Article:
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Iran Deal Could Redraw Entire Middle East Power Map

The West's accord with Iran was not just about a nuclear threat. The U.S. has bigger plans to recalibrate the region's balance of power among Saudi Arabia, Israel, Egypt and beyond.

U.S. Secretary of State John Kerry and Iranian Foreign Minister Mohammad Javad Zarif
U.S. Secretary of State John Kerry and Iranian Foreign Minister Mohammad Javad Zarif
Marcelo Cantelmi


The United States and Iran have taken a colossal step whereby two seething enemies of 35 years — recently turned into uneasy, circumstantial allies — will change the balance of power across the Middle East. The scope of the recent accord goes well beyond the rhetoric about Iran's nuclear threat, which motivated the talks, and is the result of changes in the Middle East strategic agenda. It is not about Iran changing or becoming more friendly, but about a historic coincidence of interests created by this changing agenda.

International politics are about setting priorities, as the former Secretary of State Henry Kissinger once remarked. Iran needed to break the isolation that has strangled its economy, and which grew worse during the eight-year presidency of the ultranationalist Mahmoud Ahmadinejad.

The sanctions have crushed Iran's economy and undermined the huge wealth that could have otherwise been obtained from its oil and gas resources. In 2013, Iranian GDP shrank 5%, while unemployment rose above 30%. A U.S. Congressional study indicates that the Iranian economy is 20% smaller today than it would be without sanctions.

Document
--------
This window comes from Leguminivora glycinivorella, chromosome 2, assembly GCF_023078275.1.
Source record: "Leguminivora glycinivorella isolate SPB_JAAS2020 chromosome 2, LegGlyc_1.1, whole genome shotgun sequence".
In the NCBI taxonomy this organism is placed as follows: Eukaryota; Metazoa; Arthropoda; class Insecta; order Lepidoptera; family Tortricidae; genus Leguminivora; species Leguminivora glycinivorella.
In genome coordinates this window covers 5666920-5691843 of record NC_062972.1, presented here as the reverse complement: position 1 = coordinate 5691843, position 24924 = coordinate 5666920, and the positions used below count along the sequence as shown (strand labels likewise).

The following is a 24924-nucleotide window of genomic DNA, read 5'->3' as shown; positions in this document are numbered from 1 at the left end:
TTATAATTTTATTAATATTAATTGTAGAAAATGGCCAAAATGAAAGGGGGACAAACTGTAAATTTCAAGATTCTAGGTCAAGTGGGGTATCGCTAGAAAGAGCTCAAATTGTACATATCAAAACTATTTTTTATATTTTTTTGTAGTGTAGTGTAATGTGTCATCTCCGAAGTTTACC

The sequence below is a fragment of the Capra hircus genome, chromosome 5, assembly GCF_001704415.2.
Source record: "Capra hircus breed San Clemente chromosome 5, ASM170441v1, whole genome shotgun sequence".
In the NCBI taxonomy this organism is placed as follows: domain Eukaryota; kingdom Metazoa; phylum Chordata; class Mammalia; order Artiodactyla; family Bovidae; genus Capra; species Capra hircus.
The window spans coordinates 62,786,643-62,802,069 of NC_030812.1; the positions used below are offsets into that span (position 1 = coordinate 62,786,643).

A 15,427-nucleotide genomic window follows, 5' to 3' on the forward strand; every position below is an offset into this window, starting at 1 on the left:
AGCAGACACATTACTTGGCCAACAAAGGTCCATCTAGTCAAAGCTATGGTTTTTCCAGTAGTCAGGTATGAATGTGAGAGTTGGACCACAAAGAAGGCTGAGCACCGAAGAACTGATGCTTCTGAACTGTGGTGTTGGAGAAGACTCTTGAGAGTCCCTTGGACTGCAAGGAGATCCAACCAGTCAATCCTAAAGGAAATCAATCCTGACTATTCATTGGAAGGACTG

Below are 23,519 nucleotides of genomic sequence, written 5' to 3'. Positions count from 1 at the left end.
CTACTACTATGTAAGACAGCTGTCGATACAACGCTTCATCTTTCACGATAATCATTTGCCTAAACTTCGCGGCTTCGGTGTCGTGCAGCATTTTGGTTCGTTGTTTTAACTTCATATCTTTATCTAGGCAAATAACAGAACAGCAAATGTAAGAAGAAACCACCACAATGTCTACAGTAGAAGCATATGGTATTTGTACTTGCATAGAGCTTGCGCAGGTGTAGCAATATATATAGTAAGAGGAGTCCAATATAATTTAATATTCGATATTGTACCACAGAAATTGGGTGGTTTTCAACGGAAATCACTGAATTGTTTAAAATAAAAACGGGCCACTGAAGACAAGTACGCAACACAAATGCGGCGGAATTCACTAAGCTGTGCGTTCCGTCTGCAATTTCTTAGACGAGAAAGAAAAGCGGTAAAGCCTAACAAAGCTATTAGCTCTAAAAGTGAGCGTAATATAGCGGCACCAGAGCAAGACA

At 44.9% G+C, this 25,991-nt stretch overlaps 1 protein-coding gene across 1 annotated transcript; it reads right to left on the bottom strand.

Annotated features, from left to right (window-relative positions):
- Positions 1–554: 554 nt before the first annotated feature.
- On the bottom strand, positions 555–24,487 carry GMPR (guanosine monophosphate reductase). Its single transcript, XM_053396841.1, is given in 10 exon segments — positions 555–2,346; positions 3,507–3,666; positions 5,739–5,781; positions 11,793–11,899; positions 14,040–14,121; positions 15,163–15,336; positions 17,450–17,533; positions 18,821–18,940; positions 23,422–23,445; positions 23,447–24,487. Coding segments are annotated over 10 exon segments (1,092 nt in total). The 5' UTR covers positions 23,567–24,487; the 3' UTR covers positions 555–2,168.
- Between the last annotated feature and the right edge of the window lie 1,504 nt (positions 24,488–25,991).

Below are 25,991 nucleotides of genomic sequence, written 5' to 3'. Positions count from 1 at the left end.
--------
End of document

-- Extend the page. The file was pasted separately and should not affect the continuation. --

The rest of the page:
This is the situation that led to the election in 2013 of moderate cleric, Hassan Rouhani: The economic crisis explains the political change. The new president immediately set a new course from his predecessor and opened the doors to dialogue with the West.

The recent accord pulverizes the Iranian nuclear program. It will provide the United States and its allies a negotiating ploy to defend it before the UN Security Council and allies like Saudi Arabia and Israel, which have vigorously opposed talks for the possible scenario they open in their area of influence.

As sanctions are lifted Tehran will receive the economic impact of foreign investment, which explains the celebrations on the streets of Tehran on April 2. Iranians are deeply pragmatic when it comes to seeking agreements, and their needs to develop economically have in this case coincided with Western desire to pacify the Middle East as far as possible.

Iran will henceforth become an inevitable power in the region. It has the knowledge and power to relieve the United States of the weight of its lengthy war in Afghanistan, where the two states share an enemy in the Taliban. Iran's backyard also extends the other way, in Iraq, Syria, Lebanon and further afield now in Yemen. There, with the war they have launched against pro-Iranian Houthis, the Saudis are showing how inflexible they are prepared to be.

Iran's very evident political and strategic value was a key part of President Barack Obama"s calculations on the need to turn Tehran from enemy into partner. Israel's fury at the talks, which Prime Minister Benjamin Netanyahu personally denounced in a speech to the U.S. Congress, is not for the nuclear threat to Israel alone, but a reaction to changes happening on the ground. The United States wants, against the interests of Riyadh and Tel Aviv, a greater balance among the regional powers — Saudi Arabia, Turkey, Israel, Iran and Egypt.